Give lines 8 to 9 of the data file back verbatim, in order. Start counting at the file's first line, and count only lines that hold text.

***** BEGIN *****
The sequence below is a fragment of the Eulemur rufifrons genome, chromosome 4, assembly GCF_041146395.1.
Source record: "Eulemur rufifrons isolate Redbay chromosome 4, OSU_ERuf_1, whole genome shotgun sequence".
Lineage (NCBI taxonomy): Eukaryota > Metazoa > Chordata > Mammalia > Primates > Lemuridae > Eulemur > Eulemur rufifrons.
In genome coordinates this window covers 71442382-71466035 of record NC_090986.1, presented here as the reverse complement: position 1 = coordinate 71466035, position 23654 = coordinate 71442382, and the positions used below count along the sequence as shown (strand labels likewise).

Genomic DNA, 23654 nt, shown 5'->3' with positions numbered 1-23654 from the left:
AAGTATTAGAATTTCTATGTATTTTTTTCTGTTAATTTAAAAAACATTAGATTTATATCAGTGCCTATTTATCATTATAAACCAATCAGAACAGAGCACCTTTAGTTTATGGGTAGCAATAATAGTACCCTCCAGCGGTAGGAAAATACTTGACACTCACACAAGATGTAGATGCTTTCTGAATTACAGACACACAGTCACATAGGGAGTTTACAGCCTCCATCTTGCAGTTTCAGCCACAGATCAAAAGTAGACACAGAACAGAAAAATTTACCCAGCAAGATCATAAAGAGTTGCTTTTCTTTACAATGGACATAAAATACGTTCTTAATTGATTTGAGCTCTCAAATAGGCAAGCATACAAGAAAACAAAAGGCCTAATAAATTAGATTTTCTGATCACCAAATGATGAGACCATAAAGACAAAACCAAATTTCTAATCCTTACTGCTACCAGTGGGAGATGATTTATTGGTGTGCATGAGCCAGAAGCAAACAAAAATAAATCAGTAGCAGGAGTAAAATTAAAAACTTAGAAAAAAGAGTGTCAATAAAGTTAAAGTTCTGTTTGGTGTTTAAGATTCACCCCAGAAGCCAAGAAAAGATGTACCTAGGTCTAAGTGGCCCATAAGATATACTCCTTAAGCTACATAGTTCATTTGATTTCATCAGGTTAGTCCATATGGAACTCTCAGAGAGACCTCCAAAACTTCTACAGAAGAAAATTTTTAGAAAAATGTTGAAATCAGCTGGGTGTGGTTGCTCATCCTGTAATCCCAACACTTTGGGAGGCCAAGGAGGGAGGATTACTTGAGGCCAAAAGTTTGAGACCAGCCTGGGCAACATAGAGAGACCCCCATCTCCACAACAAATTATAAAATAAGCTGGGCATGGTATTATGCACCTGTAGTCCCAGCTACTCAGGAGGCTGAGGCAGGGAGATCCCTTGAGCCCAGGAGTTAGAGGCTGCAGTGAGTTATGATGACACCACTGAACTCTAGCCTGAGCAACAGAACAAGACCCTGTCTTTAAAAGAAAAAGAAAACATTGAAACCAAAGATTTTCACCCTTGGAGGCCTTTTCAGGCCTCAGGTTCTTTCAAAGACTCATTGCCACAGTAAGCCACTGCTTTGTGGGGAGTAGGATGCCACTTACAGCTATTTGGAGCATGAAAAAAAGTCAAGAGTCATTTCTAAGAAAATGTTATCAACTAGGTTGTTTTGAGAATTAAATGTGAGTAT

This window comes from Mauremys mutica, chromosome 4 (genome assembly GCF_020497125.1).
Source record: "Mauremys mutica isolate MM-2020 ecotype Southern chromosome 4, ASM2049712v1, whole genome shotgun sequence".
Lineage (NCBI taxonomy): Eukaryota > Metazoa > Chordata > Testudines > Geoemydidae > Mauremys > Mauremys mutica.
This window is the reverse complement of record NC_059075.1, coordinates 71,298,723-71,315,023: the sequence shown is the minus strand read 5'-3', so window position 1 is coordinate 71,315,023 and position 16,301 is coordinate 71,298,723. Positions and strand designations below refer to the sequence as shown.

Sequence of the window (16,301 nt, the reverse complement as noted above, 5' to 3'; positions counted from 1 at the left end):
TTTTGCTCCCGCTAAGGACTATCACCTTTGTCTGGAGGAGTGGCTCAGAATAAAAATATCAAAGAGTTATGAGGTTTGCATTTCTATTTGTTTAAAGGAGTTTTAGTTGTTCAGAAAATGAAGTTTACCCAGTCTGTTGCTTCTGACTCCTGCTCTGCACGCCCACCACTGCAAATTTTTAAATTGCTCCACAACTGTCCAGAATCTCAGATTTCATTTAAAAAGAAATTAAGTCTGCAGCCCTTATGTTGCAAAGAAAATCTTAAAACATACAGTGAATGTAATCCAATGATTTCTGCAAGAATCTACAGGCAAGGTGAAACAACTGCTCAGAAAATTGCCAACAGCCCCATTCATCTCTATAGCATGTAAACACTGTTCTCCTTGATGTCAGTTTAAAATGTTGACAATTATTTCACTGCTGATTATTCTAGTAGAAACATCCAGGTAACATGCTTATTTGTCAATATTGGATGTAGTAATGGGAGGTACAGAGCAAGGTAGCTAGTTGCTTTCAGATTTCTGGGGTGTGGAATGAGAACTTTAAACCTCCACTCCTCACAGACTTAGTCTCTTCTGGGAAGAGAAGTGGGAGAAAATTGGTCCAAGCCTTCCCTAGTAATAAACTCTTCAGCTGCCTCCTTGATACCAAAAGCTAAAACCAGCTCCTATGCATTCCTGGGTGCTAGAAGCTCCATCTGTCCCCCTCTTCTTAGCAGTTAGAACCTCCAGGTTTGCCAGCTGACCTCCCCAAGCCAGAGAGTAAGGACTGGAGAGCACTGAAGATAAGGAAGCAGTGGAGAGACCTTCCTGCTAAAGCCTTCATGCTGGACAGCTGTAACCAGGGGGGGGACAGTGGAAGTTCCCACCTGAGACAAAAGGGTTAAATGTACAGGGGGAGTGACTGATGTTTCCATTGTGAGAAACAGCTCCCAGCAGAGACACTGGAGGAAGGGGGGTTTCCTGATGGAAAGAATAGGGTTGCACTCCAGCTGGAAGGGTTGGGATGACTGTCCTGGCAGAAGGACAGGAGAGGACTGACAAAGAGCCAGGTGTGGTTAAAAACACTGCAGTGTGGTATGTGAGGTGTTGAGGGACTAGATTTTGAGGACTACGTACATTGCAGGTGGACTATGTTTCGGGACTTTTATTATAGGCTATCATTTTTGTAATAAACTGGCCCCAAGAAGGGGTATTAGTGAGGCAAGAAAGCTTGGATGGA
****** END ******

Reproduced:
Source record: "Mauremys mutica isolate MM-2020 ecotype Southern chromosome 4, ASM2049712v1, whole genome shotgun sequence".
Lineage (NCBI taxonomy): Eukaryota > Metazoa > Chordata > Testudines > Geoemydidae > Mauremys > Mauremys mutica.